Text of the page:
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IDG News Service - Running the internal IT operations of Cisco is a big job not just because of the size of the company -- more than 70,000 employees worldwide and a market capitalization in the range of $100 billion -- but also because Cisco is continually developing new IT products across a broad range of technologies and is known for rapidly adopting those products for its own use. Cisco CIO Rebecca Jacoby spoke with IDG News Service on the sidelines of the NetWork conference last week and shared some insights into the legendary enterprise IT company's own enterprise IT.
What is the scope of Cisco's IT operations?
We're headquartered in San Jose, but less than 50% of the IT organization is located in California. A large percentage is in Bangalore. I also have about the same amount in Raleigh, N.C., and we have a substantial number of employees in a couple of sites in Europe, and a few in Shanghai. We service most of the globe mostly from those sites, but there are also a number of employees that are distributed globally to various places. It's a little bit over 3,100 employees that are Cisco employees. Depending on what initiatives are going on, we employ probably 6,000 to 8,000 employees [from outside Cisco].
What's the best way for an enterprise to manage employees' mobile devices?
We went through this as a big question ... a couple of years ago. What we've learned is that if you give them no choice whatsoever, that isn't what works for people. We need to be able to give the individuals choice. And to do that, you have to take a shared responsibility to how you address the total cost of ownership of these devices. We actually have applied a certain amount of that cost to the individual, where they're making certain types of choices, but we absorb a certain amount of it within the company as well, in terms of support costs and those types of things.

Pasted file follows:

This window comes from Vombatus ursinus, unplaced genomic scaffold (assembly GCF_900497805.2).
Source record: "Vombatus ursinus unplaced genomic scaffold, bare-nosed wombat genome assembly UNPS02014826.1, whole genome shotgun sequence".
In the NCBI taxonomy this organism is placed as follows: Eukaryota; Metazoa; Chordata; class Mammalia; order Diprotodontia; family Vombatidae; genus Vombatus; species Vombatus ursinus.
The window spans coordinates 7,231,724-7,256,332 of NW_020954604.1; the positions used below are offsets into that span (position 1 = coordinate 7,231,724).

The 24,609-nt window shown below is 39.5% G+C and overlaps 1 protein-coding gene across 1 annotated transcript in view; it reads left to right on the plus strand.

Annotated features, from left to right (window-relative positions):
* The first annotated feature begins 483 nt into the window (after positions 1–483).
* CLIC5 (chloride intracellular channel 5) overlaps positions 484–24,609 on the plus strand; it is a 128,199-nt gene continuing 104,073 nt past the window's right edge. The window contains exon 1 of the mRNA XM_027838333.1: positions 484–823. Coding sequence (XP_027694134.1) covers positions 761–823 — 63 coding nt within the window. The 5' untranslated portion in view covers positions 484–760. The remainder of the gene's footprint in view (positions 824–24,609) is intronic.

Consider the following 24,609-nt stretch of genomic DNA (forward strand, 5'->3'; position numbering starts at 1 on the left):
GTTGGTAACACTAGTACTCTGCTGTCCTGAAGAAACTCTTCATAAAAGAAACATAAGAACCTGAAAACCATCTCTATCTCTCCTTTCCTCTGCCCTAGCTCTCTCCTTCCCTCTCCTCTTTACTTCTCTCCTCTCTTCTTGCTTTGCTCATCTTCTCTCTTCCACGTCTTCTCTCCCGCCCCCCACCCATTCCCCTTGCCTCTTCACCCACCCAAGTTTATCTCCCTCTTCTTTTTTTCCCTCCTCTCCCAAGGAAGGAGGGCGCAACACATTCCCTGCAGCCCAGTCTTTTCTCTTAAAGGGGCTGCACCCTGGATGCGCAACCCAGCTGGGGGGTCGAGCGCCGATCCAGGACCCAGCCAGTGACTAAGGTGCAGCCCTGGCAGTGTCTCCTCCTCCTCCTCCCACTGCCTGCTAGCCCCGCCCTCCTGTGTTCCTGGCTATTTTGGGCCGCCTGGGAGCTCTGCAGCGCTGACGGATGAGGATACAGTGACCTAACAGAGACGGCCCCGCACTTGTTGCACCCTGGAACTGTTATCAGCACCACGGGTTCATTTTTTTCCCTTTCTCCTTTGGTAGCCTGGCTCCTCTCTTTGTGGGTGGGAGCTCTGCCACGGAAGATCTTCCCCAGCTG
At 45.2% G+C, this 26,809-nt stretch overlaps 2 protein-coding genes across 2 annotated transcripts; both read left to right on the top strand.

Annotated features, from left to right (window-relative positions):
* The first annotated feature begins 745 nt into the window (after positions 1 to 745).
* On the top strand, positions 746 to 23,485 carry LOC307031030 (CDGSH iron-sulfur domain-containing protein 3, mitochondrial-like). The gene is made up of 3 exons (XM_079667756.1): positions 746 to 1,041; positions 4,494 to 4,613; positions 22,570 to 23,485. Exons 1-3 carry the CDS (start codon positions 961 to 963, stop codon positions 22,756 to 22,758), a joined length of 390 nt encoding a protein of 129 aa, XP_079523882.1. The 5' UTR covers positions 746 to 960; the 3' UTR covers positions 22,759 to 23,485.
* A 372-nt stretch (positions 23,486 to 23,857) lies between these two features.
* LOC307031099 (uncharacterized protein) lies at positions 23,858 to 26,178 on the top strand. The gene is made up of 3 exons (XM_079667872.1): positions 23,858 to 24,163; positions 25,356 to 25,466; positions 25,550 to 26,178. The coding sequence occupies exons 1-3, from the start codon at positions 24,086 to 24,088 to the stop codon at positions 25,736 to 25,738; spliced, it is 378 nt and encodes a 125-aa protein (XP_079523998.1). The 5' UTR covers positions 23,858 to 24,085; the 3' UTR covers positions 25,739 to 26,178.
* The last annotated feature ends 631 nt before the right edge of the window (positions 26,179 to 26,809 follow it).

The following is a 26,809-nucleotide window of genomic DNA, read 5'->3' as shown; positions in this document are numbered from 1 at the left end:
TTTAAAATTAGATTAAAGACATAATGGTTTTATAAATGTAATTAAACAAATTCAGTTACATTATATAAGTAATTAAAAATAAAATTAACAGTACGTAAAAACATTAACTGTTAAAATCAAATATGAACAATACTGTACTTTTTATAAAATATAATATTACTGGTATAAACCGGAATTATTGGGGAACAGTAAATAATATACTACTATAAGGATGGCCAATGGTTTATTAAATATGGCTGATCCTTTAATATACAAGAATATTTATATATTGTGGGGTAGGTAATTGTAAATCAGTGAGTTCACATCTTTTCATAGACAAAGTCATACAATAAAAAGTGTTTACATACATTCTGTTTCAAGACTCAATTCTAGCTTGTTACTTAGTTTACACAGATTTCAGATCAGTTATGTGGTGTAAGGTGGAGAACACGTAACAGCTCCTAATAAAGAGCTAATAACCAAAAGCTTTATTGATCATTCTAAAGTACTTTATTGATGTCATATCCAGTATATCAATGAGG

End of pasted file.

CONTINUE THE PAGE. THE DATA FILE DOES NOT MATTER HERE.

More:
How do you get employees to use new technologies such as Cisco's Quad collaboration platform?
It's sort of an interesting dynamic in our company, and I think this is true in most forward-thinking companies: I have more of a challenge in terms of getting it to scale to the level people want to use it, versus getting people to use it.
What's the best way for a CIO to deal with growth in an organization?
We review, quarterly, 100% of the dollars we're investing in IT. We actually divide all the investment into three categories.
The foundational level is, what are we doing to run the business? These are services that IT is committed to offering, and that we need to use to run the business every day. We have specific programs every year, as an IT staff, to go after productivity in those numbers.
The second level of investment is what we call business capabilities. It's either optimizing or adding incremental business capabilities to various functions in the business. Working with the marketing department, for example, to bring more business intelligence capabilities based on our current architecture -- bringing them a specific business value.